The both/and space is something writers of tough stories must cultivate. Here’s how.

Last Friday, I drove to the beach with a joyful yet broken heart. Earlier that week, I’d learned of the tragedy at Robb Elementary School and thought, damn, not again

Joan Didion is famous for saying she writes to understand her thinking. While it will sound cliche, it’s what I also do. After a few days of grieving and doomscrolling through the news, my muse tapped me on the shoulder and said, “Get back to work.” 

I spent the latter part of the week writing an essay about being a four-time victim of gun violence and the impact language can have on how we treat mental illness. It felt like the one true thing I could do to help with this terrible situation,  in addition to the things I always do, like writing to congress and donating money to help the victims. 

The essay is one I’ve been mulling over for years. 

My body ached with each written word, and yet, when the first draft was done, I clicked save and left happily for my trip.

On the way to the ocean, I stopped in Richmond and visited with a graduate school mentor turned dear friend. We ate a delicious meal his wife lovingly prepared, and talked about our work, his grandchildren, and the pun-filled dad jokes he loves to tell.

Like me, my mentor, Lennie Echterling, tragically lost his brother, though in his case, it was to a mountain-climbing accident. He’s faced multiple bouts of cancer, mourned the loss of family members, colleagues, and even former graduates of our program, all while listening intently and open-heartedly to the countless people who’ve told him about the worst days of their lives, including me. Yet, Lennie’s never lost his sense of humor or smile.

During our visit, we didn’t talk about the grief unfolding in Ulvalde, Texas, though I imagine it was on his mind too. Instead, we stayed in the present moment and created a memory we’ll both cherish.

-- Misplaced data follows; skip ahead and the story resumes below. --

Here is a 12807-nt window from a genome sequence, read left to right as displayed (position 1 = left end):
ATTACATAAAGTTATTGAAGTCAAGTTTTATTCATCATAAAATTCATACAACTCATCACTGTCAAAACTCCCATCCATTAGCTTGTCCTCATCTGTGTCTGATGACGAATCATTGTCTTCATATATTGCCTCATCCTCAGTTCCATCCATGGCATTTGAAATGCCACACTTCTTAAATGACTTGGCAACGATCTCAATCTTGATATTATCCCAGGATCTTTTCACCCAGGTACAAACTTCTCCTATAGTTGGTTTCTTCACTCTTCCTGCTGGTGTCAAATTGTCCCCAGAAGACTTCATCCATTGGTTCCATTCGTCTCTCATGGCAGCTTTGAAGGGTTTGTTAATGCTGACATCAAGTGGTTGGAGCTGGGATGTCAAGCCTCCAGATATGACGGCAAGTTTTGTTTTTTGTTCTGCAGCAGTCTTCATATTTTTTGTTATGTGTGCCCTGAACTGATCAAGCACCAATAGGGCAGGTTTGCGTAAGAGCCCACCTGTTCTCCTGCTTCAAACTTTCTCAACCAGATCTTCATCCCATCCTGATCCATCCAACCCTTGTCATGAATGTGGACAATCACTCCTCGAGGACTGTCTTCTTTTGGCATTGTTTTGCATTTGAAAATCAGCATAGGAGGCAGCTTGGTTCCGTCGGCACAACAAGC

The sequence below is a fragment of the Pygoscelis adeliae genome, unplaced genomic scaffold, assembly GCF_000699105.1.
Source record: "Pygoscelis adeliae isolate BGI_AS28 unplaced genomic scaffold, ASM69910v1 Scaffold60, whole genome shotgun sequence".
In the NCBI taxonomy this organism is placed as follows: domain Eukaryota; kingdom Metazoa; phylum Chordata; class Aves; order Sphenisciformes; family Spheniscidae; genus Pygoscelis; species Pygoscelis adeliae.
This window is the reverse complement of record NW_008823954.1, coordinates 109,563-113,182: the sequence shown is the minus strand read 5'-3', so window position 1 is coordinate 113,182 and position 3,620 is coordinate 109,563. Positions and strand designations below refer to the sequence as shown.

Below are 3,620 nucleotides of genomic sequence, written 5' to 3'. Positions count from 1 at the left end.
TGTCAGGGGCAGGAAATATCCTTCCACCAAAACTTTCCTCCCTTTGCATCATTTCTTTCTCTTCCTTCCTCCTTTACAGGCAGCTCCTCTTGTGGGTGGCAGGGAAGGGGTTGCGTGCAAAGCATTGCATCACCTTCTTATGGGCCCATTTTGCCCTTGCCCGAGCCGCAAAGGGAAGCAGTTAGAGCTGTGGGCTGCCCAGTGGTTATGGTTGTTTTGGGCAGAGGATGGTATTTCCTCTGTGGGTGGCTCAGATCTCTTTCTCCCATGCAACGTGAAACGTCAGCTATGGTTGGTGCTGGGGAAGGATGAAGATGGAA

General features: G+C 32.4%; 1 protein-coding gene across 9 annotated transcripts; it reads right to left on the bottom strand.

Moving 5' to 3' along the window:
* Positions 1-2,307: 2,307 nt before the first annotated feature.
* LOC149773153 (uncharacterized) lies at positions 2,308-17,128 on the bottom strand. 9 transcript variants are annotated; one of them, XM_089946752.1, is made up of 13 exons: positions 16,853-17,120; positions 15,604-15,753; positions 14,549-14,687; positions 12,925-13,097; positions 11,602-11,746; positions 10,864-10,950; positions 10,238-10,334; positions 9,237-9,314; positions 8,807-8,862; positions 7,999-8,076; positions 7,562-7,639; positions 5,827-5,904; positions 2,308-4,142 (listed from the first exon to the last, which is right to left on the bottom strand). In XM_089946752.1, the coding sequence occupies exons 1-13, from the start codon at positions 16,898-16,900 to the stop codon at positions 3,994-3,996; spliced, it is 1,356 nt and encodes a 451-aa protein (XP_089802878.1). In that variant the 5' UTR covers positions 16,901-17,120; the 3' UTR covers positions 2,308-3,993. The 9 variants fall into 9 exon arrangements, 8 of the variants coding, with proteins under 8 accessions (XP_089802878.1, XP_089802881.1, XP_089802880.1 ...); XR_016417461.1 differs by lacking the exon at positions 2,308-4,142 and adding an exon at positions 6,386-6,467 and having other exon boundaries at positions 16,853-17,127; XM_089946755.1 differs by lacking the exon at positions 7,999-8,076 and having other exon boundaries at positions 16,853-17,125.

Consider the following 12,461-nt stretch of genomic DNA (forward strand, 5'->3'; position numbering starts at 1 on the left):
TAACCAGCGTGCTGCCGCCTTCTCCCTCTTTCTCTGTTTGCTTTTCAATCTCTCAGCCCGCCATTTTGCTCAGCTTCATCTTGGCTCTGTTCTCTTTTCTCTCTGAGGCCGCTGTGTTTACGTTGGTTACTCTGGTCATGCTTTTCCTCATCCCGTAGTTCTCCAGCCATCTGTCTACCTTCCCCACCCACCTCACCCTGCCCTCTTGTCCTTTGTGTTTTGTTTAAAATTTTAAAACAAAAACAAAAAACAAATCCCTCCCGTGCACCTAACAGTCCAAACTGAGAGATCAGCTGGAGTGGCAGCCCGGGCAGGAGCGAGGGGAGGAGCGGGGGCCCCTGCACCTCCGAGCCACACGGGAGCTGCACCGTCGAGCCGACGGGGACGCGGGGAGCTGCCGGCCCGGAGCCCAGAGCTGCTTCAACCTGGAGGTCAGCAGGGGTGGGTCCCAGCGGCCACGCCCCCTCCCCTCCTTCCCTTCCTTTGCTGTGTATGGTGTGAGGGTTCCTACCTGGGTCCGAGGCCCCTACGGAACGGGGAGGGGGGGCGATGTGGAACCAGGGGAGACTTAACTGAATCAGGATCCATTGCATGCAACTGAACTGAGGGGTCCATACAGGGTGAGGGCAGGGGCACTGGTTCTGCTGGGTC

One of the greatest skills Lennie taught me was the power of living in the both/and—that liminal, open-hearted space where ache and joy coexist. Over the weekend, I let the essay simmer as I watched cranes and pelicans dive into the waves, played Galaga and Ms. Pac-Man so well I earned a spot on the high-score list, and ate the meals I enjoy most. When I needed to talk about my heartache, or simply feel the burden of this loss, I allowed for that too.

The both/and space is something all writers of difficult stories must cultivate. To do this, we need to make time for our writing and the lives we want to live—which can feel like no small feat in a world that focuses on doing, and a publishing industry that tells us we’re behind, not just on our writing, but on our author platforms.

Living in the both/and takes both practice and discipline. You must practice sitting with the emotions you find uncomfortable, whether that’s heartache or joy, and then discipline yourself to turn toward the opposite, so that your life remains balanced. Doing this gives you access to the full spectrum of emotions, which will allow you to look directly at your stories, and when you’ve reached your fill, seek the experiences that buffer them. This can help you not just write a great story, but thrive in the process.

Here’s how you practice: 

  • Meditation and other mindfulness-based activities can simultaneously give your mind some much-needed rest and help you stay in the present moment. As you  develop a regular practice, you’ll recognize when you’re truly living in the both/and space and when you’ve veered too far in one direction.
  • When tough stuff occurs, soothe your emotions, using one of Kristin Neff’s self-compassion strategies.
  • Commit to moderating the kind of writing you do throughout the week so that the overall intensity isn’t too much.
  • Seek joy without excuses. The harder the topics you write about, the more you must do this. Discover what you love, and make time for it—even if it means you write less often.

I don’t know what will happen with my essay. Perhaps it will be published in a few weeks or shelved until the next tragedy occurs. Either way, I say thank you to my muse for nudging me back into the both/and space where my heart is protected yet open.

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